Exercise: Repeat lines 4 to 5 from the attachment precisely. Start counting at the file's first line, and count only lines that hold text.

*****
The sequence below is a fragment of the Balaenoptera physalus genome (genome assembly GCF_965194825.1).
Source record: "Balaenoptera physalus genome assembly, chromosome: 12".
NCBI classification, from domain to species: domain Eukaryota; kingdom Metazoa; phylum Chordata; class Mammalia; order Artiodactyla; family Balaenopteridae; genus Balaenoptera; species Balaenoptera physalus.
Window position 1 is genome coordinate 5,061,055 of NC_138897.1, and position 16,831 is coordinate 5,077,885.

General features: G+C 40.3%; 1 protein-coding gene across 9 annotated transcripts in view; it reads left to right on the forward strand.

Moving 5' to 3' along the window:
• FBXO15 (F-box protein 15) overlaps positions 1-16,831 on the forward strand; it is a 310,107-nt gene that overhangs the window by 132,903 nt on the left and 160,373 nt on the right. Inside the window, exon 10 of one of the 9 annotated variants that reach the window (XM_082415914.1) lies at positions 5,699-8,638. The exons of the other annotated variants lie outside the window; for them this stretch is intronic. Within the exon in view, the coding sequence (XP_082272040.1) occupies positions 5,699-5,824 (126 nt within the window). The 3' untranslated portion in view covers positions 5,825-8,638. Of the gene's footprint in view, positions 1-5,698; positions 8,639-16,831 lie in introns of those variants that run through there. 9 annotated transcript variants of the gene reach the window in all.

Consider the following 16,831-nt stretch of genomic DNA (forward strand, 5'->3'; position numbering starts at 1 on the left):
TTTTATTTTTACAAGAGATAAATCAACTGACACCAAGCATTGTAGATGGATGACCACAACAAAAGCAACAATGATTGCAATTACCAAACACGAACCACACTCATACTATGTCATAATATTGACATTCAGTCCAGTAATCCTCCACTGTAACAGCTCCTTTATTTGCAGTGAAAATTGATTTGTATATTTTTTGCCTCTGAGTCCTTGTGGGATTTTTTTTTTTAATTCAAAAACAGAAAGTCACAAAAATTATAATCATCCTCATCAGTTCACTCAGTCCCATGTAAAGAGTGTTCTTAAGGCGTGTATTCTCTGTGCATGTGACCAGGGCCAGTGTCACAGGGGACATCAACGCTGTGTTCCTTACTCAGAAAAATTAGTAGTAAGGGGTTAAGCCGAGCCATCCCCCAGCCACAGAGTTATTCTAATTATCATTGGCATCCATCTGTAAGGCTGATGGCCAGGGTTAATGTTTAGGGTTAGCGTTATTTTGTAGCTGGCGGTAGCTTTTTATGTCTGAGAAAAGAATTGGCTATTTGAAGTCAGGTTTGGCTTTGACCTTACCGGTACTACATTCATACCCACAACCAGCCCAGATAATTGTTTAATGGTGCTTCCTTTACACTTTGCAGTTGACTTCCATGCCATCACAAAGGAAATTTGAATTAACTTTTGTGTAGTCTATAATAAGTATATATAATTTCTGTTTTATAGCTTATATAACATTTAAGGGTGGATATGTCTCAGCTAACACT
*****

Window position 1 is genome coordinate 5,061,055 of NC_138897.1, and position 16,831 is coordinate 5,077,885.

General features: G+C 40.3%; 1 protein-coding gene across 9 annotated transcripts in view; it reads left to right on the forward strand.